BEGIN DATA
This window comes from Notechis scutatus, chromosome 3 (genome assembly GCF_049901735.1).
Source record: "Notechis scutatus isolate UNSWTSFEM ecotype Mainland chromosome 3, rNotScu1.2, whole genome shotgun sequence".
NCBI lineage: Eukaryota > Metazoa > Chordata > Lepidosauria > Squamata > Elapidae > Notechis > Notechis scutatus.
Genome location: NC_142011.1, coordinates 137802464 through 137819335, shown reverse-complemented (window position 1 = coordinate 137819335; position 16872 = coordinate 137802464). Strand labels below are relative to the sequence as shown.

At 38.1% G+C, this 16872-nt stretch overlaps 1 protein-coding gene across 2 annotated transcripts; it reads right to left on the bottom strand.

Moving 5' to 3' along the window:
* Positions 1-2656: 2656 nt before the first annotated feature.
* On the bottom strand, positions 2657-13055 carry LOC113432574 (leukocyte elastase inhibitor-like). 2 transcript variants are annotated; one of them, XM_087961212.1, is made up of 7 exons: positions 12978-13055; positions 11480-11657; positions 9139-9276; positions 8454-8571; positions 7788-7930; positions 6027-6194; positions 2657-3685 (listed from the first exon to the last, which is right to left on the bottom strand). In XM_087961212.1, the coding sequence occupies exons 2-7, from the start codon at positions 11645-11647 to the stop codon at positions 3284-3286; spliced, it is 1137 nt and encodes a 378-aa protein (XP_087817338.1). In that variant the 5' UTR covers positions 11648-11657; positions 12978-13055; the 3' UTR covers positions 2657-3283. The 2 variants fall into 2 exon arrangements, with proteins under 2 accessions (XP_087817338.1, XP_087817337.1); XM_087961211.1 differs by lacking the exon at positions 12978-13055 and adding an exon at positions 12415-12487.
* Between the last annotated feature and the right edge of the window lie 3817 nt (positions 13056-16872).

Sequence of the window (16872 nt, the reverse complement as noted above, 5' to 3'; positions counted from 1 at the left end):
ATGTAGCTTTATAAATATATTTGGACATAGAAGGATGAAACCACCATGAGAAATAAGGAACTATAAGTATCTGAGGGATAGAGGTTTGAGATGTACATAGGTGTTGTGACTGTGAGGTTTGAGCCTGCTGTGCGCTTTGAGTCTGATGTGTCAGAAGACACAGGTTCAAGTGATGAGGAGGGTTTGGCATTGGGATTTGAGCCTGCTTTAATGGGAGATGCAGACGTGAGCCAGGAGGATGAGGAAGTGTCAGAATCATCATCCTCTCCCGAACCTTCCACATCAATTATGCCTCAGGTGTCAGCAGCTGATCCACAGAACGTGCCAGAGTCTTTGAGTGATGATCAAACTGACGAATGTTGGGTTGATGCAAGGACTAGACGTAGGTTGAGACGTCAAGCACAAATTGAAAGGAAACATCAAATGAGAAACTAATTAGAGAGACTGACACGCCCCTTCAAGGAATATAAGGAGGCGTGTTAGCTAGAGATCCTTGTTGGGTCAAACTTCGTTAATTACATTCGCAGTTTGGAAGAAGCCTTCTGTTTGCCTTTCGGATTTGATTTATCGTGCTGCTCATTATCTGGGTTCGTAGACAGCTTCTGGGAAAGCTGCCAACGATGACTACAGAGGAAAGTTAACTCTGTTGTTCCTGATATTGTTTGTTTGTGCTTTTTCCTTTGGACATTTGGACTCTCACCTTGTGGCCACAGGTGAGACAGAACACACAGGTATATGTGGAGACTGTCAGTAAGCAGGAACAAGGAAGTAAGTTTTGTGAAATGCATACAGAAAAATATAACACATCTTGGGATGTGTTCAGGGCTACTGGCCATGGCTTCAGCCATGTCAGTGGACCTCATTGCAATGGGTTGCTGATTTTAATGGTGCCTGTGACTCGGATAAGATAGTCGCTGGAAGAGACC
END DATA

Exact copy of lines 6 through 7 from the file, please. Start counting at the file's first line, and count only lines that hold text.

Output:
Moving 5' to 3' along the window:
* Positions 1-2656: 2656 nt before the first annotated feature.